Future of healthcare system

MALAYSIAN Medics International would like to extend our gratitude to the Health Ministry for pledging to improve the contract system for healthcare professionals, as indicated by minister Khairy Jamaluddin at the last meeting of Parliament.

The current plans in motion as we understand them are: a) Applications for sponsorship equivalent to the existing federal scholarship; b) applications to create additional permanent posts according to the needs of facilities; c) strategies to increase employment opportunities; d) looking into the provisions of the Medical Act 1971, the Dental Act 1971, and the Registration of Pharmacists Act 1950 as well as a more flexible implementation mechanism for specialty studies; e) looking into the suitability of amending the Pensions Act 1980 or introducing equivalent improvements.

While these proposed plans await implementation, we ask the ministry to consider the following suggestions:

> Make public the details of the mentioned plans: Specially, we ask that details of the budget allocation for the federal scholarship (hadiah latihan persekutuan) for contract doctors be made public.

We also reiterate our request for complete transparency in the selection criteria for the federal scholarship as we strongly believe that fair and equitable distribution is indispensable in the workplace.

A clear outline of the implementation plan will strengthen the faith of our public servants to continue serving the country to their fullest.

> Consider the following suggestions for the comprehensive plan: Other than the plans announced by the Health Minister, we ask that the ministry provide a detailed outline of the government’s plan while working in collaboration with the Finance Ministry and other stakeholders, to improve the healthcare system.

We suggest that immediate actions be financed under Budget 2022 while long-term actions can be incorporated into the 13th Malaysia Plan.

Additionally, we urge the government to set up an independent national healthcare system reform committee comprising representatives from relevant government agencies, independent healthcare professionals, and representatives from medical associations (including medical students’ associations).

This committee could be responsible for drafting a national healthcare system transformation blueprint outlining long-term actions to be presented and passed in Parliament.

Next, we ask that the government consider implementing equivalent benefits for contract and permanent healthcare professionals.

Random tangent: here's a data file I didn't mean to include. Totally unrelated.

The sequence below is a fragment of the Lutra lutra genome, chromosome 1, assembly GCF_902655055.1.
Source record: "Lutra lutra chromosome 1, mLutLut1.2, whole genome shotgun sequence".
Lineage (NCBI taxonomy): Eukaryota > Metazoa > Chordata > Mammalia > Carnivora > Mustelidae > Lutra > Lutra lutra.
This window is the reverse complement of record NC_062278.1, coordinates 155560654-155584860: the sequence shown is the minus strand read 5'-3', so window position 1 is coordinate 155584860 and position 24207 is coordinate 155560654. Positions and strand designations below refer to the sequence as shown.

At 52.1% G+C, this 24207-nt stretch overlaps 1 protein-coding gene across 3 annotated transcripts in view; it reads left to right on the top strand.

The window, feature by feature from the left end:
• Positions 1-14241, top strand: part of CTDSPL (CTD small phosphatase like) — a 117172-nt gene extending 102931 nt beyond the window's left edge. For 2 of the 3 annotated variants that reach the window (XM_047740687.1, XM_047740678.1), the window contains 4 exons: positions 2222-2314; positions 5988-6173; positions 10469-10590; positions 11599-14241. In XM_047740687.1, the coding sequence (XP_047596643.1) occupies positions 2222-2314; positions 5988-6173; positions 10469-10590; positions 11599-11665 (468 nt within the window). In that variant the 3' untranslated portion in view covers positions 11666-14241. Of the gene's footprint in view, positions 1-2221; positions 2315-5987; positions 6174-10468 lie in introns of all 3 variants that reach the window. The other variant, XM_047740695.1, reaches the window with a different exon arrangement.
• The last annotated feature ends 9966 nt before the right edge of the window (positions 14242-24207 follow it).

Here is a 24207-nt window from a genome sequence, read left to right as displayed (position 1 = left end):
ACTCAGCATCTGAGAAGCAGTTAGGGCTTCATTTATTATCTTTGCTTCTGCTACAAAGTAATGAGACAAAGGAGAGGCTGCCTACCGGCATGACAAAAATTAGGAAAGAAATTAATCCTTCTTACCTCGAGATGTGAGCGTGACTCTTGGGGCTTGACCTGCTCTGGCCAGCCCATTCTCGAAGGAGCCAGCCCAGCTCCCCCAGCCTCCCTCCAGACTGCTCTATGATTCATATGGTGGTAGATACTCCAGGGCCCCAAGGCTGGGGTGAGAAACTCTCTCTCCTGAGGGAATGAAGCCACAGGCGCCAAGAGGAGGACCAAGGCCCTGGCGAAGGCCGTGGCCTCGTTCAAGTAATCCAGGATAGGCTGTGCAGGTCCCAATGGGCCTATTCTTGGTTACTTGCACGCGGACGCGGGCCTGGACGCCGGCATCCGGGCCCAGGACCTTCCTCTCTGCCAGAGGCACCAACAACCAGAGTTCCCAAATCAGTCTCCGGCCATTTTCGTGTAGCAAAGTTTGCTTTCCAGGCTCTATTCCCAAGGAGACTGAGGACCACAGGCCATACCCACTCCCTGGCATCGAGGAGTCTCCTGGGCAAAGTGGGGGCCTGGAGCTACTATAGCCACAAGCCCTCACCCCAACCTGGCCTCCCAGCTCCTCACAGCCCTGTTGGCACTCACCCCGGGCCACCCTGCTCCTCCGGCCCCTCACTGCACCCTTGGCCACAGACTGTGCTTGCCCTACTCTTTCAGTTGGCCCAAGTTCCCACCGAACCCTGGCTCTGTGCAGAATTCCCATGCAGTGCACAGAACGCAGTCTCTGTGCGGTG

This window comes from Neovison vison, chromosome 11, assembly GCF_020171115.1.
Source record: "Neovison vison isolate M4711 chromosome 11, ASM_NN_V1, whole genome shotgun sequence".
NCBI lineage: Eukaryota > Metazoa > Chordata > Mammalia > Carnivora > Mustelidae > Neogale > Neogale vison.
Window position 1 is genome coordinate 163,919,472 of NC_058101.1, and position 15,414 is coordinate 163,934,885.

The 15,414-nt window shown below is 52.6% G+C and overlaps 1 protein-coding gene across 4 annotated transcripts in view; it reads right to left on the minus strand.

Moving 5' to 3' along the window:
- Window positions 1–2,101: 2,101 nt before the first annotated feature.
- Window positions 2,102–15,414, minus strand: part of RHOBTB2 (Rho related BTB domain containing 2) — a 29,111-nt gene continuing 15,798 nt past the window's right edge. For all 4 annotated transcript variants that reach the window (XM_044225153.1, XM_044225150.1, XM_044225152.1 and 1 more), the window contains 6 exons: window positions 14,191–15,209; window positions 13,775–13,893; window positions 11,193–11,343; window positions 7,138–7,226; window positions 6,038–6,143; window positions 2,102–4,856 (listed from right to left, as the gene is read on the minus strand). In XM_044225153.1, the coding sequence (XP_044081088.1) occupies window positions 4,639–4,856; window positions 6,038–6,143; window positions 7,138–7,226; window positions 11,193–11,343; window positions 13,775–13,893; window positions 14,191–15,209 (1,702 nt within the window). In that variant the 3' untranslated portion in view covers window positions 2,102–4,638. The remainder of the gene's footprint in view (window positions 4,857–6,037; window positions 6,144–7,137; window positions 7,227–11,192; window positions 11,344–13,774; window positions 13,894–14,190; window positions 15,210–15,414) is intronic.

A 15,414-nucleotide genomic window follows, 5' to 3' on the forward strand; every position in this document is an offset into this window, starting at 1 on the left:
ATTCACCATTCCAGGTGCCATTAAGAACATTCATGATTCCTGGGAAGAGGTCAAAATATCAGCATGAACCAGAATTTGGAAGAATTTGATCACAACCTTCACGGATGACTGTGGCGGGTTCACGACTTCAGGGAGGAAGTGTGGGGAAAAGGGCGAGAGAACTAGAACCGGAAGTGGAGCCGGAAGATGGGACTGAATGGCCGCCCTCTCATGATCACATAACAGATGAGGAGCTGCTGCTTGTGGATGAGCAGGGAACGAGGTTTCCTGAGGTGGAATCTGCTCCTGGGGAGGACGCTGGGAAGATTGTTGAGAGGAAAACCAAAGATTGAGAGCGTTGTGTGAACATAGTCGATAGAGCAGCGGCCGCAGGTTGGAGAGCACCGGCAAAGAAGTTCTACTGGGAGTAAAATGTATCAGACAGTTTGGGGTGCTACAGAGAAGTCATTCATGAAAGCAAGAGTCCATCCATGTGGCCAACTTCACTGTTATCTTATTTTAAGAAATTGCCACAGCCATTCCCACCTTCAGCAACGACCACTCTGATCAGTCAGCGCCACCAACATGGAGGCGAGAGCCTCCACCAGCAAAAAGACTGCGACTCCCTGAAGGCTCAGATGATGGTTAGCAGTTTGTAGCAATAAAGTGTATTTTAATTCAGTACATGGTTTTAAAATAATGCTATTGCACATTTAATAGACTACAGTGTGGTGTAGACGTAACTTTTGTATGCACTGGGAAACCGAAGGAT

This includes applying similar criteria to qualify for a federal scholarship, extending eligibility for paid study leave to contract healthcare professionals, allowing special unrecorded leave for candidates to handle procedures related to other specialisation pathways, and standardising requirements for entry into local masters programmes.

> Increase resources to increase the number of candidates taken per intake: Despite the surplus of medical officers in Malaysia, there is still an insufficient number of specialists. This can be attributed to inadequate funding allocations and insufficient teaching consultants and training facilities.

Therefore, we urge the Health Ministry to work closely with the Finance Ministry to increase the funding allocation for postgraduate medical education and to scrutinise the root of the deficit of such resources.

We urge the government to study the possibilities of incorporating qualified private healthcare providers into the local specialists training programme.

This measure could help expand existing specialists’ training opportunities significantly and subsidise the government’s financial and resources burden in training new specialists.

Subsequently, this could increase the number of candidates successfully enrolling in specialty training programmes offered by accredited local medical universities.

Healthcare professionals in training are the backbone of our future healthcare system. We hope they are given the opportunities to reach their full potential during training and that specialised options be guaranteed.

The welfare of contract doctors should be protected to ensure that young doctors are of high quality and can best serve the country.


Malaysian Medics International is a medical-student led organisation based locally.

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healthcare , specialists , contracts , medicine


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